Last weekend brought down the curtain on the second round of qualification for the 2015 African Cup of Nations (AFCON) tournament.
The first two rounds have seen the continent’s 30 lowest ranked nations whittled down to a mere seven, who will now join Africa’s elite in the final group stage round of qualification – the top two of each of the seven groups and the best third finisher forming the line-up for January’s showpiece in Morocco.
Of the seven sides to have successful negotiated the opening two rounds, arguably none have had a more arduous journey than Rwanda.
Even before the opening draw was made, expectations of Rwanda still be standing come the group stages were relatively tempered – that viewpoint being born out of a failure to threaten qualification for each of the previous two AFCON’s and a largely uninspired World Cup qualification showing.
A routine aggregate first round success against Eritrea was as good as it would get for the Amavubi in their bid to join the party in Brazil – Rwanda failing to pick up a single victory from the admittedly testing group stage trio of Algeria, Mali and Benin. That was enough for the Rwandan hierarchy to dispense with Burundi born coach Eric Nshimiyimana – as a result well-travelled Englishman Stephen Constantine has now been tasked with turning the tide of persistent disappointment.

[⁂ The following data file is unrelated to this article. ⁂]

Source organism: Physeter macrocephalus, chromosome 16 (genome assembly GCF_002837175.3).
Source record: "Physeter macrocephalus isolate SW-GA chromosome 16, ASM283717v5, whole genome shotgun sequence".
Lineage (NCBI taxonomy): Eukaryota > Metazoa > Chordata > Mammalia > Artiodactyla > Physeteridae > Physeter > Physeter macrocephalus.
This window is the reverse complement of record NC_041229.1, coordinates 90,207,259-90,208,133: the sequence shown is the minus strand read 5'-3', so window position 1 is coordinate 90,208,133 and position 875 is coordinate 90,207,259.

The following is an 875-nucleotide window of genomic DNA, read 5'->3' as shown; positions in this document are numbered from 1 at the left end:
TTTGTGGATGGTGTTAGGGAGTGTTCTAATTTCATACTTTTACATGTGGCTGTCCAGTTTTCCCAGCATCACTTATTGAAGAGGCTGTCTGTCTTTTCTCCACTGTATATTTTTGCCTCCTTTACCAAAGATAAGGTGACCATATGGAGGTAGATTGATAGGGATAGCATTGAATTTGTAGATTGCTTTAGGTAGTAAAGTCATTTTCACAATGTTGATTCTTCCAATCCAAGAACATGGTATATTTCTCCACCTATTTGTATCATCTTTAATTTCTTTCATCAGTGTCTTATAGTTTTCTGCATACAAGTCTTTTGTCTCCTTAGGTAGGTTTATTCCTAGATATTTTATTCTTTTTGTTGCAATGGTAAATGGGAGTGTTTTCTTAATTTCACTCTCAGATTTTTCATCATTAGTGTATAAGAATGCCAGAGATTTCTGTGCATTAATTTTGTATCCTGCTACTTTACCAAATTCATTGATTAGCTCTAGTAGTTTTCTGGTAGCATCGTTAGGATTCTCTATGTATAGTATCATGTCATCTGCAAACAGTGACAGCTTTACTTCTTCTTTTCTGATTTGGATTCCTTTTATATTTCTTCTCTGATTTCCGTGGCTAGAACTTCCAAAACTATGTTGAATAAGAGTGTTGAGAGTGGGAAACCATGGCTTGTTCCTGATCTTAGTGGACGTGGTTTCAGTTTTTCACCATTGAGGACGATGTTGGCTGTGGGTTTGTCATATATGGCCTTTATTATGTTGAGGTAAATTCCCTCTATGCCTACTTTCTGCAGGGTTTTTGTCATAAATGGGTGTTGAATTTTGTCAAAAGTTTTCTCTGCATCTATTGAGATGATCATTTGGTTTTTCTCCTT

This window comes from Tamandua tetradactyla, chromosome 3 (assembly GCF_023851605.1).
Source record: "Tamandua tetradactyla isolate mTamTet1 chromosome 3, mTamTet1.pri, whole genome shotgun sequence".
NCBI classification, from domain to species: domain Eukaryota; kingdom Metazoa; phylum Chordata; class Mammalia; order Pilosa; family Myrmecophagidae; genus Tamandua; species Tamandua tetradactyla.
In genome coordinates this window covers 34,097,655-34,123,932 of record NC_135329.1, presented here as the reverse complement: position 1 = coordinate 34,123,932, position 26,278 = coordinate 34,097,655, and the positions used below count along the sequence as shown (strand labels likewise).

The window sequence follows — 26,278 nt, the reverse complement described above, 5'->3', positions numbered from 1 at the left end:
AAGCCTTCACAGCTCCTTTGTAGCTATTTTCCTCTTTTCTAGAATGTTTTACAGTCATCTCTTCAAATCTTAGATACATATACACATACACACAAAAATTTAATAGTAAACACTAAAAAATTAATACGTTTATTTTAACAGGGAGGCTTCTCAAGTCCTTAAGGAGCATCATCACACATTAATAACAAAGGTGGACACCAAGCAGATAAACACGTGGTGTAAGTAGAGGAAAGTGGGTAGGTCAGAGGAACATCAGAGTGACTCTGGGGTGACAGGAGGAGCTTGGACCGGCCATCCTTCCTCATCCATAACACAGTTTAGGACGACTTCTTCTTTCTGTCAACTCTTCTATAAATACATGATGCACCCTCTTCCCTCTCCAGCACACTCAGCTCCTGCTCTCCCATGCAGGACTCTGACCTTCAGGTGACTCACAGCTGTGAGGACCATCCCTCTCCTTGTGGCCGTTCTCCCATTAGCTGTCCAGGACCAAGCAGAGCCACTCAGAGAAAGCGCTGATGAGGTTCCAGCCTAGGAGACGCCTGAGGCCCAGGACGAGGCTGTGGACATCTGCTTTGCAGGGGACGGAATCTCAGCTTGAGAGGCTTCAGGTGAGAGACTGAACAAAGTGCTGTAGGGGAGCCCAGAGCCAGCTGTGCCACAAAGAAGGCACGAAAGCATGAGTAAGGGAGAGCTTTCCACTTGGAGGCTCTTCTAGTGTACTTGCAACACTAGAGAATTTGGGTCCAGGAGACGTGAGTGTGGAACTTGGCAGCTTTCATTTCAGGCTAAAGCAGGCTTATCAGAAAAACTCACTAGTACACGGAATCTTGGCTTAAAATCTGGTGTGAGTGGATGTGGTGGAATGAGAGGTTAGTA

Constatine – who can vaunt spells in charge of India, Malawi, Nepal and Sudan on his exotic managerial CV – could not have envisaged a more taxing first competitive examination, with Rwanda dealt a tie against the highest ranked side entering qualification at the first round stage – Libya.
The Libyans hardly carry frightening pedigree, yet few sides can count themselves as unlucky to have been denied a spot in the final World Cup qualification playoffs. That they finished five points behind Cameroon in their respective group somewhat masks the Indomitable Lions good fortune, considering that had Togo not fielded an ineligible player against the Cameroonians – thus allowing them three points from a game they lost – then resilient Libya would have visited Yaoundé needing a point to advance rather three.
Libya’s buoyant mood was enhanced yet further by lifting the African Nations Cup in February – a tournament consisting of sides built from domestic based personnel.
Undoubtedly Rwanda were aided by the first leg taking place in Tunisia rather than actually in Libya – security concerns meant the country was not deemed safe – nonetheless that should not devalue Rwanda’s accomplishments – considering the Amavubi’s FIFA world ranking of 131 left them hovering an imposing 79 places adrift of their soaring opponents.
For all the what if scenarios Libya might have dwelled upon following a goalless first leg draw, they could have few qualms by developments in Kigali as Rwanda scrapped the formbook to emphatically stun the hosts – Dady Birori’s hat-trick guiding Constantine’s men to a momentous unforeseen 3-0 triumph.
Any aspirations that the fortune gods would balance that gruelling first round examination with a more favourable second round assignment were soon quashed by the realisation that Claude le Roy’s Congo were next on the agenda – another nation who missed the final round of World Cup qualification by mere small margins.
A 2-0 defeat – in spite of a resolute showing – in Pointe-Noire suggested Rwanda’s moment in the AFCON sun would be short lived – that opinion only strengthened by the fact that Congo only conceded three goals in six World Cup qualification encounters.